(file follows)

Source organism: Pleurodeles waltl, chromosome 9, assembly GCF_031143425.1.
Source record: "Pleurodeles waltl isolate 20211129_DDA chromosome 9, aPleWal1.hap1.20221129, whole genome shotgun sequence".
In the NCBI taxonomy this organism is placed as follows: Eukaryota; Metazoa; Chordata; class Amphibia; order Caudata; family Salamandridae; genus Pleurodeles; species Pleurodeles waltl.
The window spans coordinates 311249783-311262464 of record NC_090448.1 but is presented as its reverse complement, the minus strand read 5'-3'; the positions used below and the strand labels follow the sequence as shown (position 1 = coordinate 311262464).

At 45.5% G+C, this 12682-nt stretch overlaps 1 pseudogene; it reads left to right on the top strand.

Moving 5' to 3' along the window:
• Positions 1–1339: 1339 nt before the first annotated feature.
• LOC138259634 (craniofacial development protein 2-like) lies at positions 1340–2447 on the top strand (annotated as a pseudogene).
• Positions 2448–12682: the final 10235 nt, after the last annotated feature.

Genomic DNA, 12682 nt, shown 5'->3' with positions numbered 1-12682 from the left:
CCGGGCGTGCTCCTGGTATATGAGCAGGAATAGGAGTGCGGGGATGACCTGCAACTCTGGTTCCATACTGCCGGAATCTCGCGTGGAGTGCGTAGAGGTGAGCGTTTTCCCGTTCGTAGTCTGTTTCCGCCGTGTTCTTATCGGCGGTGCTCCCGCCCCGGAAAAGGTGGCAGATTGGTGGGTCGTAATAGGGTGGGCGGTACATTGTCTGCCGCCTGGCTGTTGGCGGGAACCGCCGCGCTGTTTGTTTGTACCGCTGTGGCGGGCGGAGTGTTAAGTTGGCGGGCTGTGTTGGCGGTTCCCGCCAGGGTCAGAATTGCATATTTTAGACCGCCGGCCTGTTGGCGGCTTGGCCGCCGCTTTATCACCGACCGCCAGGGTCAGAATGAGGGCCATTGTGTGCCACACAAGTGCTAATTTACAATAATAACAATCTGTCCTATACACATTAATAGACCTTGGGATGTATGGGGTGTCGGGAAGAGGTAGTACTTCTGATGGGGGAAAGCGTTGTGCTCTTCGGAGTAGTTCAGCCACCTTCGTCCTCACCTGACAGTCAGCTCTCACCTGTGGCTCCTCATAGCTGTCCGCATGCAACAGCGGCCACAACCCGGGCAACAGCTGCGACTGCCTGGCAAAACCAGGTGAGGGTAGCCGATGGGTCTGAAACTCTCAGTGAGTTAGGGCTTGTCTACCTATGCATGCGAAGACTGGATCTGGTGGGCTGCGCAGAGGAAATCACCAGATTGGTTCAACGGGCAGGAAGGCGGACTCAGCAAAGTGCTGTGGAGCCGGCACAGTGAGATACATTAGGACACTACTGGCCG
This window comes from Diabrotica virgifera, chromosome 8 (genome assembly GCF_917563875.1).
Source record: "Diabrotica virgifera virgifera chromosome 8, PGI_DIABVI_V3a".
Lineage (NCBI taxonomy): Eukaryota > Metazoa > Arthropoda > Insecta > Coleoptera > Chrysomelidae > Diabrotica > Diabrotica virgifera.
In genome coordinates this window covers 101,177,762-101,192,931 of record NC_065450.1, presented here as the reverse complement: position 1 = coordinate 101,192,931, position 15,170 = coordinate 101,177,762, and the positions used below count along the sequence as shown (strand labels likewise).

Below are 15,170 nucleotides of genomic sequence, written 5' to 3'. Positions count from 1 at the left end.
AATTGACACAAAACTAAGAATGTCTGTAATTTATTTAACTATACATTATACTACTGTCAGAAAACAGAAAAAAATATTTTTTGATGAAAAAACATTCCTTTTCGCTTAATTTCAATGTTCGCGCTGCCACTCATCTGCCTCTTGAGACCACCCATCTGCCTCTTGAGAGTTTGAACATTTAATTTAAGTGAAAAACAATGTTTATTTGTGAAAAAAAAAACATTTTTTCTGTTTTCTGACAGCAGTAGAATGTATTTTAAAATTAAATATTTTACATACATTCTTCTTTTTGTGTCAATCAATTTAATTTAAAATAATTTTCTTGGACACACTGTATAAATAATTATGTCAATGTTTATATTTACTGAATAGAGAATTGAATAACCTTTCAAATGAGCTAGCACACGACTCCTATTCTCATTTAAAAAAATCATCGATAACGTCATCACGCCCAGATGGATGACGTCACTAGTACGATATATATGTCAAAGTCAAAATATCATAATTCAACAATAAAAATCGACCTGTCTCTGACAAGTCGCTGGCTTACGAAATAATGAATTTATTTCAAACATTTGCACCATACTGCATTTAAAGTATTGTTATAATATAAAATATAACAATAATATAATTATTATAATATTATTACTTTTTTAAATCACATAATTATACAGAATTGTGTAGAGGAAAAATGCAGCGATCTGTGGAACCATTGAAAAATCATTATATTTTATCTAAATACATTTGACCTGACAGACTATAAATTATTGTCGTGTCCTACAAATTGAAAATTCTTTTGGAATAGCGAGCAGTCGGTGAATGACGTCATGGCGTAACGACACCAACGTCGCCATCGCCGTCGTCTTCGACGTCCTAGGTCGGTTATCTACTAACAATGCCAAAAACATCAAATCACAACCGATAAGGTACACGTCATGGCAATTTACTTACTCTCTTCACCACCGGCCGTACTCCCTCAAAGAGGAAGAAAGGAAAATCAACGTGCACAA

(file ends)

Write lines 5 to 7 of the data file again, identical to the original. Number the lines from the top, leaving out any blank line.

At 45.5% G+C, this 12682-nt stretch overlaps 1 pseudogene; it reads left to right on the top strand.

Moving 5' to 3' along the window:
• Positions 1–1339: 1339 nt before the first annotated feature.